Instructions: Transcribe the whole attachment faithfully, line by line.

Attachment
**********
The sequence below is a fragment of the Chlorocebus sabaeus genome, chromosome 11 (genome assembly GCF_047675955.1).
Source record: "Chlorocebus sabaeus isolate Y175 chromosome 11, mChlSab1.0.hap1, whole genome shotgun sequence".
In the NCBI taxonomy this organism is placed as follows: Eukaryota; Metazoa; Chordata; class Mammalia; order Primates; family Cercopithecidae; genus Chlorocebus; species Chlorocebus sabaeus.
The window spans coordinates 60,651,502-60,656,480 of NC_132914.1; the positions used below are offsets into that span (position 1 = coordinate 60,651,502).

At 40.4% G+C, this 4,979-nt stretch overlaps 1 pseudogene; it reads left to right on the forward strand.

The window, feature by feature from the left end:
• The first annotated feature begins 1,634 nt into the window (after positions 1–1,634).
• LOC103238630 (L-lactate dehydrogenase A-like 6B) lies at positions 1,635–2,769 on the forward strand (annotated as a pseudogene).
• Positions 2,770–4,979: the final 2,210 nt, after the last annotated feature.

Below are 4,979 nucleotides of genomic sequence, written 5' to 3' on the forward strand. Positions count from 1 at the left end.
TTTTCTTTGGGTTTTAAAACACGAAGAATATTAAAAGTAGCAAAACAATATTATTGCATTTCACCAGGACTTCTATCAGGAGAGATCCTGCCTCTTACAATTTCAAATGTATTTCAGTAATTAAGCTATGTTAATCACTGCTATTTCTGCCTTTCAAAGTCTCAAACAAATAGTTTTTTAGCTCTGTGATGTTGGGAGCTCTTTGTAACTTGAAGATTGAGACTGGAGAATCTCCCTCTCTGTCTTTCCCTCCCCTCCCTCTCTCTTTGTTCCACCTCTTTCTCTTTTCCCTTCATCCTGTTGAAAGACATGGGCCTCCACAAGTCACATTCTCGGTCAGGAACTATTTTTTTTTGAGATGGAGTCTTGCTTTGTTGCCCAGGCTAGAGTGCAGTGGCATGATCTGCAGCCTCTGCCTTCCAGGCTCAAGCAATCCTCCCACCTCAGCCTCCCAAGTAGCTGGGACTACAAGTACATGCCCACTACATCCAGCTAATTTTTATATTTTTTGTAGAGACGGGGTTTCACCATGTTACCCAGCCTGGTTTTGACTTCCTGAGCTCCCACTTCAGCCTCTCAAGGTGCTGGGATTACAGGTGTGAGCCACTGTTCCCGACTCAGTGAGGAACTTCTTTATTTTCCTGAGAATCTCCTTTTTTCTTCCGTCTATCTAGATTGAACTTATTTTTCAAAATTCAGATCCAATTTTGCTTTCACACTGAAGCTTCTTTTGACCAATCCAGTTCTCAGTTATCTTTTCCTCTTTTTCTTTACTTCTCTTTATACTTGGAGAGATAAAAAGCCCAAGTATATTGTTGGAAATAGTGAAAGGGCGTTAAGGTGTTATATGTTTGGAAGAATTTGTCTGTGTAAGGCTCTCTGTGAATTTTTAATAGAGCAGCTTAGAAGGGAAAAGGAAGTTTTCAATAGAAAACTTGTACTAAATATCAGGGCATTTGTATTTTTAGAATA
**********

The sequence below is a fragment of the Chlorocebus sabaeus genome, chromosome 11 (genome assembly GCF_047675955.1).
Source record: "Chlorocebus sabaeus isolate Y175 chromosome 11, mChlSab1.0.hap1, whole genome shotgun sequence".
In the NCBI taxonomy this organism is placed as follows: Eukaryota; Metazoa; Chordata; class Mammalia; order Primates; family Cercopithecidae; genus Chlorocebus; species Chlorocebus sabaeus.
The window spans coordinates 60,651,502-60,656,480 of NC_132914.1; the positions used below are offsets into that span (position 1 = coordinate 60,651,502).

At 40.4% G+C, this 4,979-nt stretch overlaps 1 pseudogene; it reads left to right on the forward strand.

The window, feature by feature from the left end:
• The first annotated feature begins 1,634 nt into the window (after positions 1–1,634).
• LOC103238630 (L-lactate dehydrogenase A-like 6B) lies at positions 1,635–2,769 on the forward strand (annotated as a pseudogene).
• Positions 2,770–4,979: the final 2,210 nt, after the last annotated feature.

Below are 4,979 nucleotides of genomic sequence, written 5' to 3' on the forward strand. Positions count from 1 at the left end.
TTTTCTTTGGGTTTTAAAACACGAAGAATATTAAAAGTAGCAAAACAATATTATTGCATTTCACCAGGACTTCTATCAGGAGAGATCCTGCCTCTTACAATTTCAAATGTATTTCAGTAATTAAGCTATGTTAATCACTGCTATTTCTGCCTTTCAAAGTCTCAAACAAATAGTTTTTTAGCTCTGTGATGTTGGGAGCTCTTTGTAACTTGAAGATTGAGACTGGAGAATCTCCCTCTCTGTCTTTCCCTCCCCTCCCTCTCTCTTTGTTCCACCTCTTTCTCTTTTCCCTTCATCCTGTTGAAAGACATGGGCCTCCACAAGTCACATTCTCGGTCAGGAACTATTTTTTTTTGAGATGGAGTCTTGCTTTGTTGCCCAGGCTAGAGTGCAGTGGCATGATCTGCAGCCTCTGCCTTCCAGGCTCAAGCAATCCTCCCACCTCAGCCTCCCAAGTAGCTGGGACTACAAGTACATGCCCACTACATCCAGCTAATTTTTATATTTTTTGTAGAGACGGGGTTTCACCATGTTACCCAGCCTGGTTTTGACTTCCTGAGCTCCCACTTCAGCCTCTCAAGGTGCTGGGATTACAGGTGTGAGCCACTGTTCCCGACTCAGTGAGGAACTTCTTTATTTTCCTGAGAATCTCCTTTTTTCTTCCGTCTATCTAGATTGAACTTATTTTTCAAAATTCAGATCCAATTTTGCTTTCACACTGAAGCTTCTTTTGACCAATCCAGTTCTCAGTTATCTTTTCCTCTTTTTCTTTACTTCTCTTTATACTTGGAGAGATAAAAAGCCCAAGTATATTGTTGGAAATAGTGAAAGGGCGTTAAGGTGTTATATGTTTGGAAGAATTTGTCTGTGTAAGGCTCTCTGTGAATTTTTAATAGAGCAGCTTAGAAGGGAAAAGGAAGTTTTCAATAGAAAACTTGTACTAAATATCAGGGCATTTGTATTTTTAGAATA